Getting off the road at TheatreWorks with GrooveLily
Putting your life to music doesn’t necessarily make your life art, especially when it turns on the clichéd ticking of a biological clock.
Wheelhouse is a coming-of-age story, performed by those who came of age. Valerie Vigoda, Gene Lewin, Brendan Millburn constitute the group GrooveLily. The musical tracks their lives from roughly 1994 to the present, with the years 2000 – 2002 in sharp focus.
What makes this different from other theatre is that this is a first-hand story. If Tommy was the first rock opera, Wheelhouse might be the first folk-rock theatre. With Vigoda on electric violin, Lewin on drums and acoustic guitar, and Millburn on keyboard, they present a high energy profile as they tell the story of buying an RV, going on tour and playing to ever smaller audiences.
Coming of age stories can be problematic when the subjects are roughly the same age as the audiences. “We were wild and crazy kids who grew up and are now proud parents” easily plays like so much self-indulgent navel-gazing. Putting your life to music doesn’t necessarily make your life art, especially when it turns on the clichéd ticking of a biological clock. This is the key weakness of Wheelhouse.
Wheelhouse could be salvaged by reworking the material. As it stands, the story focuses almost exclusively on whether Vigoda and Millburn would get it together to have kids, and whether the RV would break down again. The increasing exasperation of Lewin’s offstage girlfriend provides an interesting side line, but this is not enough by itself to supply some much-needed dramatic tension. The story would be energized if it focused more on the occasionally awkward relationship between the couple and Lewin (which is alluded to when Lewin complains “you can always outvote me!”). Exploring the world they confronted while touring could also refocus this material – which is hinted at but never really developed. One senses that these musicians need distance from their material.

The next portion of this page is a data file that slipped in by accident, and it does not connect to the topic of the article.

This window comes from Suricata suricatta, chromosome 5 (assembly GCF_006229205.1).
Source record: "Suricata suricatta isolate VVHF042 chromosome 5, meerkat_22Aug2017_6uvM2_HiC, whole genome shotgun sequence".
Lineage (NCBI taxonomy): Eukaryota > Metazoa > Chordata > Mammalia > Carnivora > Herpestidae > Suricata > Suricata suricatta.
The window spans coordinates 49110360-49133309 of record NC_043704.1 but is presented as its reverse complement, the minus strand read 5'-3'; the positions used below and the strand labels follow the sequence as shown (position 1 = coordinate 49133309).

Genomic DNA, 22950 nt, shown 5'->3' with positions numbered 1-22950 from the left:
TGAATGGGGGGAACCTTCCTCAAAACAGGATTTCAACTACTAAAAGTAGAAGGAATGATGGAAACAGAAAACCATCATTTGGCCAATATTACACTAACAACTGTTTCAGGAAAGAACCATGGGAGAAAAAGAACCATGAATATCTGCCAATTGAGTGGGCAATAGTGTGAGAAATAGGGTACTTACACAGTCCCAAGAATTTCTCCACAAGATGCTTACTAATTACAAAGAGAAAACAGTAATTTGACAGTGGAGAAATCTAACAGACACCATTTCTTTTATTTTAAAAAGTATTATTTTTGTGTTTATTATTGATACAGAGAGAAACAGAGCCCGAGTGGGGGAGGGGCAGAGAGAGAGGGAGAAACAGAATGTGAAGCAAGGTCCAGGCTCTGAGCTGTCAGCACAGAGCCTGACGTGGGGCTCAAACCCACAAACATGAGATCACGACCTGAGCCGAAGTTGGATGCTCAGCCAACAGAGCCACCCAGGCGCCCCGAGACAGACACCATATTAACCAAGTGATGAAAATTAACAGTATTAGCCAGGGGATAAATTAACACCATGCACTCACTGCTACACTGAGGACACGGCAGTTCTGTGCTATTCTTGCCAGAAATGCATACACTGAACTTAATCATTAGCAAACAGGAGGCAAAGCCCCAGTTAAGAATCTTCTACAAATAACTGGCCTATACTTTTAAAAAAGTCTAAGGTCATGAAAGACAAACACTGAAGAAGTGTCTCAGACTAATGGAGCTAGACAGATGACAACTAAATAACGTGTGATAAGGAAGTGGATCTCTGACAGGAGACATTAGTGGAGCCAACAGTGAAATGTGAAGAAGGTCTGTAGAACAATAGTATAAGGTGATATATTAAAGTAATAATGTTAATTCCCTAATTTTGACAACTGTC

The music is good, but not particularly memorable. No tunes remained lodged in my brain while exiting the theatre. While these three are accomplished musicians, their music doesn’t necessarily support a musical. Far more imaginative were the wigs and costuming used when these three played characters other than themselves. Other creative elements included video appearing on three large screens upon which much of the action played out.
Hopefully, GrooveLily can take this material out of themselves. A failed attempt at touring in an RV could be a great vehicle for other insights. However, merely recounting the “worst year of our lives” merely raises a yawn.